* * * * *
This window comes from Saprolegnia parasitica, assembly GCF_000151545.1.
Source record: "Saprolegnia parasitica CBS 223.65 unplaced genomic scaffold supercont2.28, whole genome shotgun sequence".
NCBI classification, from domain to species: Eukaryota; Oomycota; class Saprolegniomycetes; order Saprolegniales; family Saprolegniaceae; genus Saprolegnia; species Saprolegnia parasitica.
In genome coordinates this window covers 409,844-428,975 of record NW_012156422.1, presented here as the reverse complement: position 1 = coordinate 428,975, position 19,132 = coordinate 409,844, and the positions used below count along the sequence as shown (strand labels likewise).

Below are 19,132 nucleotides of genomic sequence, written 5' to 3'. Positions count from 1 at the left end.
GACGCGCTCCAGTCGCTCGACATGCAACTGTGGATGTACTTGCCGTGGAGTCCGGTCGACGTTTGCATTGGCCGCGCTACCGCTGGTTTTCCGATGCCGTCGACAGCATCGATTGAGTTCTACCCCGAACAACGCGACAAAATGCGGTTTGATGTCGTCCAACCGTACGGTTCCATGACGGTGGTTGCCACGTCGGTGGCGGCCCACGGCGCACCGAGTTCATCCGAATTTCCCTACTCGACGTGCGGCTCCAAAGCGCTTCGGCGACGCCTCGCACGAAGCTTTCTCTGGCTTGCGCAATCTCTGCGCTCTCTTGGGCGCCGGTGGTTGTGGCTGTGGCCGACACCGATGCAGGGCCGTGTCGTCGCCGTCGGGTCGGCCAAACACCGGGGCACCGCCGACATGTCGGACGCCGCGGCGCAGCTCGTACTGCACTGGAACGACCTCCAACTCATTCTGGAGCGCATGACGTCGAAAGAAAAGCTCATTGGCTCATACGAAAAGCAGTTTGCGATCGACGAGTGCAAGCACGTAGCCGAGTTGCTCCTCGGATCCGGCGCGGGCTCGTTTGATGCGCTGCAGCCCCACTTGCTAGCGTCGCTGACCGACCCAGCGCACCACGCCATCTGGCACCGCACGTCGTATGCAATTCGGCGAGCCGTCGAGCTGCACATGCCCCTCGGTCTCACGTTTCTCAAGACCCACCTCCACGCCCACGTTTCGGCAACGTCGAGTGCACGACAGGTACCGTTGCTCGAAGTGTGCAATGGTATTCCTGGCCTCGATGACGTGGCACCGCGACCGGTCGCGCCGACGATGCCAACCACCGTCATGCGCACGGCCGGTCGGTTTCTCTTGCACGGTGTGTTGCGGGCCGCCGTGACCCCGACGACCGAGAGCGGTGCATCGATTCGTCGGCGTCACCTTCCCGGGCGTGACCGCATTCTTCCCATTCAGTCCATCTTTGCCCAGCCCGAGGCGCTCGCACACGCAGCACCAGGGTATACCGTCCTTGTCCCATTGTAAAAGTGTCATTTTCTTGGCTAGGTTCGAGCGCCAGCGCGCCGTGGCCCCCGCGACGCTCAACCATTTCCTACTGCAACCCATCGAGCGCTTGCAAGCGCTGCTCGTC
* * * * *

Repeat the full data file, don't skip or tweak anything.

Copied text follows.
This window comes from Saprolegnia parasitica, assembly GCF_000151545.1.
Source record: "Saprolegnia parasitica CBS 223.65 unplaced genomic scaffold supercont2.28, whole genome shotgun sequence".
NCBI classification, from domain to species: Eukaryota; Oomycota; class Saprolegniomycetes; order Saprolegniales; family Saprolegniaceae; genus Saprolegnia; species Saprolegnia parasitica.
In genome coordinates this window covers 409,844-428,975 of record NW_012156422.1, presented here as the reverse complement: position 1 = coordinate 428,975, position 19,132 = coordinate 409,844, and the positions used below count along the sequence as shown (strand labels likewise).

Below are 19,132 nucleotides of genomic sequence, written 5' to 3'. Positions count from 1 at the left end.
GACGCGCTCCAGTCGCTCGACATGCAACTGTGGATGTACTTGCCGTGGAGTCCGGTCGACGTTTGCATTGGCCGCGCTACCGCTGGTTTTCCGATGCCGTCGACAGCATCGATTGAGTTCTACCCCGAACAACGCGACAAAATGCGGTTTGATGTCGTCCAACCGTACGGTTCCATGACGGTGGTTGCCACGTCGGTGGCGGCCCACGGCGCACCGAGTTCATCCGAATTTCCCTACTCGACGTGCGGCTCCAAAGCGCTTCGGCGACGCCTCGCACGAAGCTTTCTCTGGCTTGCGCAATCTCTGCGCTCTCTTGGGCGCCGGTGGTTGTGGCTGTGGCCGACACCGATGCAGGGCCGTGTCGTCGCCGTCGGGTCGGCCAAACACCGGGGCACCGCCGACATGTCGGACGCCGCGGCGCAGCTCGTACTGCACTGGAACGACCTCCAACTCATTCTGGAGCGCATGACGTCGAAAGAAAAGCTCATTGGCTCATACGAAAAGCAGTTTGCGATCGACGAGTGCAAGCACGTAGCCGAGTTGCTCCTCGGATCCGGCGCGGGCTCGTTTGATGCGCTGCAGCCCCACTTGCTAGCGTCGCTGACCGACCCAGCGCACCACGCCATCTGGCACCGCACGTCGTATGCAATTCGGCGAGCCGTCGAGCTGCACATGCCCCTCGGTCTCACGTTTCTCAAGACCCACCTCCACGCCCACGTTTCGGCAACGTCGAGTGCACGACAGGTACCGTTGCTCGAAGTGTGCAATGGTATTCCTGGCCTCGATGACGTGGCACCGCGACCGGTCGCGCCGACGATGCCAACCACCGTCATGCGCACGGCCGGTCGGTTTCTCTTGCACGGTGTGTTGCGGGCCGCCGTGACCCCGACGACCGAGAGCGGTGCATCGATTCGTCGGCGTCACCTTCCCGGGCGTGACCGCATTCTTCCCATTCAGTCCATCTTTGCCCAGCCCGAGGCGCTCGCACACGCAGCACCAGGGTATACCGTCCTTGTCCCATTGTAAAAGTGTCATTTTCTTGGCTAGGTTCGAGCGCCAGCGCGCCGTGGCCCCCGCGACGCTCAACCATTTCCTACTGCAACCCATCGAGCGCTTGCAAGCGCTGCTCGTC